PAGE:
HAVANA TIMES — I have always said it would be a good start to start knocking down all of those gypsum busts that are up, not only in schools, but in parks, companies, even bakeries and all over the country, in order to really start honoring Jose Marti.
Pseudo-cultures where the patriot’s face is unrecognizable sometimes, which pop up wherever someone thought to put up a pedestal for who Fidel called “the intellectual author of the attack on the Moncada Barracks”.
The authentic man, the excellent poet, the politician who was worried about the Cuban cause who didn’t act to impress, and would have serious political problems if he were living among us today, there’s no doubt about that.
The controversy today that the movie “Quiero hacer una pelicula”, by Yimit Ramirez, censored at the XVII Havana Young Filmmakers Festival, has unleashed, proves that the poet’s soul can no longer take the crushing pressure of marble, gypsum and manipulation.
The event organizers’ excuse for justifying the censorship was that “a character talks about Jose Marti in an unacceptable way” in the movie.
As I haven’t seen the movie, the only things I know about it come from articles I’ve read on alternative media sites. It seems that there is a scene in which the two protagonists argue about Marti and one of them calls him a “turd” and “faggot”.
In the face of such impudence, the institutional response was:
“An insult to Marti, whoever says it and in whatever context, is a matter that not only concerns the ICAIC (Cuban Institute of Cinematographic Art and Industry), but all of our society and everyone who shares his values in this world. It isn’t something that can be simply accepted as an expression of artistic freedom.” Read by Roberto Smith at a function that replaced the movie screening, the statement also rejected “any display of disrespect towards patriotic symbols and our main historical figures.”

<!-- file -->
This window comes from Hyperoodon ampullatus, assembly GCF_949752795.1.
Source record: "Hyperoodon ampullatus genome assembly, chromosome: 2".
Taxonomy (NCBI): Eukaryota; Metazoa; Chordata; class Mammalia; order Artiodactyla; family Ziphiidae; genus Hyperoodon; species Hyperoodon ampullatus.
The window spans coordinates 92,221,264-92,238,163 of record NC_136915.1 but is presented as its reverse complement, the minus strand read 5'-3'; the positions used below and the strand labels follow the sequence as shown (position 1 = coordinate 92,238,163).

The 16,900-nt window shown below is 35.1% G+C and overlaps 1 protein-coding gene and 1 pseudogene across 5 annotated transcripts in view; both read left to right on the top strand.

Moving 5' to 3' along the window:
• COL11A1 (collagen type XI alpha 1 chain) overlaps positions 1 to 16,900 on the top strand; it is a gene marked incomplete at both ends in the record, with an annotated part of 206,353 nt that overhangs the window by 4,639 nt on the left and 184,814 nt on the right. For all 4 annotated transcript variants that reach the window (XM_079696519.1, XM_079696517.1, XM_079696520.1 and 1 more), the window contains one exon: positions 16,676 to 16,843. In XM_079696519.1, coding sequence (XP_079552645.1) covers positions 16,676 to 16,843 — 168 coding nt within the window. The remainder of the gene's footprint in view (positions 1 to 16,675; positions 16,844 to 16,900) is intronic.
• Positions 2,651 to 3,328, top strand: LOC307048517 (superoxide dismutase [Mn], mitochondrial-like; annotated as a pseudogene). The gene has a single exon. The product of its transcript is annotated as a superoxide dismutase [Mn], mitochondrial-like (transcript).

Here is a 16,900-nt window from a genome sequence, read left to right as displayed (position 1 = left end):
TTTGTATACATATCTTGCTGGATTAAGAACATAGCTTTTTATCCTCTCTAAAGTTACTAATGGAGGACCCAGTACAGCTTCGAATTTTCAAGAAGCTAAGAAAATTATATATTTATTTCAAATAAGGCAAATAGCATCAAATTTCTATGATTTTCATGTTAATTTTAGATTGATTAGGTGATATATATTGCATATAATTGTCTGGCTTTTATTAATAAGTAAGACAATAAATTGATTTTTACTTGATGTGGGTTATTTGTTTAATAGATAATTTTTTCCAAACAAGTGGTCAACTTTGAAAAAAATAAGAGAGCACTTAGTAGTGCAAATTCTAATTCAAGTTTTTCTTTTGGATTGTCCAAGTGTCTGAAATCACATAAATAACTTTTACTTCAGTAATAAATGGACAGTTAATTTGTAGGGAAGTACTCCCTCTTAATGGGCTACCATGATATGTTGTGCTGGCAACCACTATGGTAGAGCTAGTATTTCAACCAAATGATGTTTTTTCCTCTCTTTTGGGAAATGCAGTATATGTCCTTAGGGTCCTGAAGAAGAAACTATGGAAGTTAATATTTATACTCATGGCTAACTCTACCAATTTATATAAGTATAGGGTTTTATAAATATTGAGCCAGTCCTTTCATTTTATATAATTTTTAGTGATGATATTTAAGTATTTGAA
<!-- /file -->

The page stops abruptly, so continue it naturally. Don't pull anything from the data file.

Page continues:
The director of the movie whose ban, which has of course made the public curious and raised their expectations, clarified, on his Facebook page, that he discovered Marti outside of “school books, walls and news programs, “in Maximo Gomez and Antonio Maceo’s letters who criticized him and called him “effeminate”, “a Marti who took shits and liked hash.” (…) And also that, “when I decided to leave that scene in the movie, I felt that attacking him was, given our current situation, the best display of affection…”
And he added: “Oh, how beautiful it would be! How beautiful it would be to live somewhere where we can all speak our minds and react on the spot, without pretending and pretending to pretend… ! (…) Why does everyone have to like Marti, obligatorily? “Why the Cuban trogon, the palm leaf, the emblem, the hymn? Why so much unreality, rigidity and innocence?”
I don’t know whether it’s because I belong to an older generation but I would have preferred him to have taken this hero off his pedestal without resorting to insults, but I understand that in the sway of the pendulum, every taboo gets thrown onto the opposite side.
And why not? Because Cuba’s young people, children and elderly can’t express themselves freely about a man who himself once said: “I’m a horse without a saddle, I don’t receive laws from anyone and I don’t impose them on anyone!”
Why the commotion, if the edition and distorsion of Marti’s words and ideals (which is allowed greatly) and the infestation of busts where all of the hero’s humanity has been stripped from him, are the worst insult?